though he had objected to the move.

  Adrian Benepe, the commissioner of the Department of Parks and
  Recreation, said his staff was unable yesterday to determine whether
  removing the nest violated any state or federal wildlife-protection
  laws, and would explore the matter again today.

  "Our domain doesn't extend to the tops of people's roofs," Mr. Benepe
  said. "Regardless of legality, I am concerned about whether this was
  ethical, or the right thing to do."

  The story of Pale Male and his offspring has been well documented. Marie
  Winn, whose 1998 book on the subject, "Red-Tails in Love," was the basis
  of a PBS documentary called "Pale Male," said yesterday that the nest
  had been removed once before, in 1993, the year it was built.

  She said the nest was built amid metal spikes that were placed on the
  12th-floor cornice to discourage pigeons from roosting, and that the
  spikes had the unintended effect of providing a strong structure to
  brace a hawks' nest against the wind. After it was destroyed in 1993,
  Pale Male rebuilt, Ms. Winn said.

  That experience, she said, might provide evidence that Pale Male will
  again rebuild.

  But another of the bird's most ardent observers and proponents, Lincoln
  Karim, an engineer who has observed the nest for years with a telescope
  from Central Park, said he had seen workers take away the spikes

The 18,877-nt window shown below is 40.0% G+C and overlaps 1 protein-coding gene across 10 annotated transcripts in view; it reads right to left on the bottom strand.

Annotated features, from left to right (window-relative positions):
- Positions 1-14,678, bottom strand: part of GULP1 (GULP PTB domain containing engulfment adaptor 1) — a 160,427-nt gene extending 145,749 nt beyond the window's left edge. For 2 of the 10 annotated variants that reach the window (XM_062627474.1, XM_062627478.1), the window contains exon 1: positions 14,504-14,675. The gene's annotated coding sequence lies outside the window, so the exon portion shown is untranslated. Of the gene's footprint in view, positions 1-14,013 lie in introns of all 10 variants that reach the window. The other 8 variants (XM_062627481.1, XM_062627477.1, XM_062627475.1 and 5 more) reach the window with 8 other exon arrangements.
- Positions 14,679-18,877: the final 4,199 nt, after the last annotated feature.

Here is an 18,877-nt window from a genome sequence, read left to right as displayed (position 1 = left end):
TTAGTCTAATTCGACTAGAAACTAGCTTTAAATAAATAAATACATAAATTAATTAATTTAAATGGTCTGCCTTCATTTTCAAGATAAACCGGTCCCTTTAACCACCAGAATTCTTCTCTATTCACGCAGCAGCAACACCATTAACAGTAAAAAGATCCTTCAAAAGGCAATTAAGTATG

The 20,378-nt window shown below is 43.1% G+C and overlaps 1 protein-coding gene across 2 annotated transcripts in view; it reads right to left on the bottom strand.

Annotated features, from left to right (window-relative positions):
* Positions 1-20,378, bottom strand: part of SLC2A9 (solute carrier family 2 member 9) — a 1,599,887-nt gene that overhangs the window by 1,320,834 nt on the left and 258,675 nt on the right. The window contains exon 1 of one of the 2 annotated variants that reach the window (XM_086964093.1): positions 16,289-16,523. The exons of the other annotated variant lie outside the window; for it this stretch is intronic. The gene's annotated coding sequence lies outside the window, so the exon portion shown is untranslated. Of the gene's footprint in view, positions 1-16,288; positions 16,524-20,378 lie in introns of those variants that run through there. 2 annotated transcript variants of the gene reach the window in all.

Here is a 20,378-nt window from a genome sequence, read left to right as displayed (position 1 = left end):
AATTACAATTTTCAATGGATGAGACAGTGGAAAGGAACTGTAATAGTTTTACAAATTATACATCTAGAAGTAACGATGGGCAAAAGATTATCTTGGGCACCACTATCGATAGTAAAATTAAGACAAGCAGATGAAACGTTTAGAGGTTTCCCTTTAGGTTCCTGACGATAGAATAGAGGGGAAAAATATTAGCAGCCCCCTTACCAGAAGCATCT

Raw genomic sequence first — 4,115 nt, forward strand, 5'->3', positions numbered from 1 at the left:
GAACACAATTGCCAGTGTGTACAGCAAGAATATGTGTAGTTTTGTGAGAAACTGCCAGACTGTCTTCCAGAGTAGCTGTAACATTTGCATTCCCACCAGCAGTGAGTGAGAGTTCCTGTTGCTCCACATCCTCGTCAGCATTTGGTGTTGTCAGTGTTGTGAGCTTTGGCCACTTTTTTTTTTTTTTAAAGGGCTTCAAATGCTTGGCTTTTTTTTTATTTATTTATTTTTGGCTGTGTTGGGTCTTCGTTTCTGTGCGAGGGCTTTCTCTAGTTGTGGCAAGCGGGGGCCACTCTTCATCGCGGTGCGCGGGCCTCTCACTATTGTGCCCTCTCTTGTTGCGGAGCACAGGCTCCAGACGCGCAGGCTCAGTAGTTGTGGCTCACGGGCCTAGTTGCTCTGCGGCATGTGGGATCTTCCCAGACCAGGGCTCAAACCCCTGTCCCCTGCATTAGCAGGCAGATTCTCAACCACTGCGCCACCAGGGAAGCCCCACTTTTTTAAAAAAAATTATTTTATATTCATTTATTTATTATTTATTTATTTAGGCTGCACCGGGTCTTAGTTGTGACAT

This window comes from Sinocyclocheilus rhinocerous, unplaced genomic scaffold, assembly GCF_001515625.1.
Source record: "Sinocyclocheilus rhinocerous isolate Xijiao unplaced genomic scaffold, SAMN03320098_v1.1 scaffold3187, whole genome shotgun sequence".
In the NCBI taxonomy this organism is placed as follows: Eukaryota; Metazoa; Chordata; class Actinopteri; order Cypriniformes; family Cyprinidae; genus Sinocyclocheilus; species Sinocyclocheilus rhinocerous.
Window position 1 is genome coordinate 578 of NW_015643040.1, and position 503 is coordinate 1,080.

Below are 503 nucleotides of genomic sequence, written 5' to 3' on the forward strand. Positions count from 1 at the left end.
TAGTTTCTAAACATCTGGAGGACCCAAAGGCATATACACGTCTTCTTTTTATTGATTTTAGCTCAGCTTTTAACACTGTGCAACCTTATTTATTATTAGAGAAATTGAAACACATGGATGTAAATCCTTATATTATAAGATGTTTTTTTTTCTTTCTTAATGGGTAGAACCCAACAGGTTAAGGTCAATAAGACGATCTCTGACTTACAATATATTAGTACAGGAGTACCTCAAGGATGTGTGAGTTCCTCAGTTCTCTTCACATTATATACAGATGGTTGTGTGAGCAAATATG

yesterday.

  Ms. Winn said the federal Fish and Wildlife Service ruled in the 1990's
  that the nest was covered by a treaty adopted in 1918 to protect
  migratory bird habitats and could not be destroyed.

  But she said that more recent interpretations of the federal rules may
  allow people to interfere with migratory bird nests if they do so in the
  winter, when the nests are not used to raise offspring. Phone messages
  left for officials at the agency late yesterday were not answered.

  The nesting season for Pale Male and his current mate, Lola, does not
  begin until January or later, and eggs are normally laid in the nest in
  March, Ms. Winn said.

  But even now, Pale Male, Lola and other red-tailed hawks can be seen
  performing courtship rituals that involve flying in circles over Central
  Park.

  Whether they will attempt to rebuild the nest at 927 Fifth Avenue
  remains in doubt, she said, particularly because its metal supports have
  been removed. Even if the nest is restored, she said, the experience of
  1993 does not bode well for the prospect that more offspring would be
  hatched next year.

  Ms. Winn said two years passed before Pale Male produced offspring after
  the last time the nest was destroyed.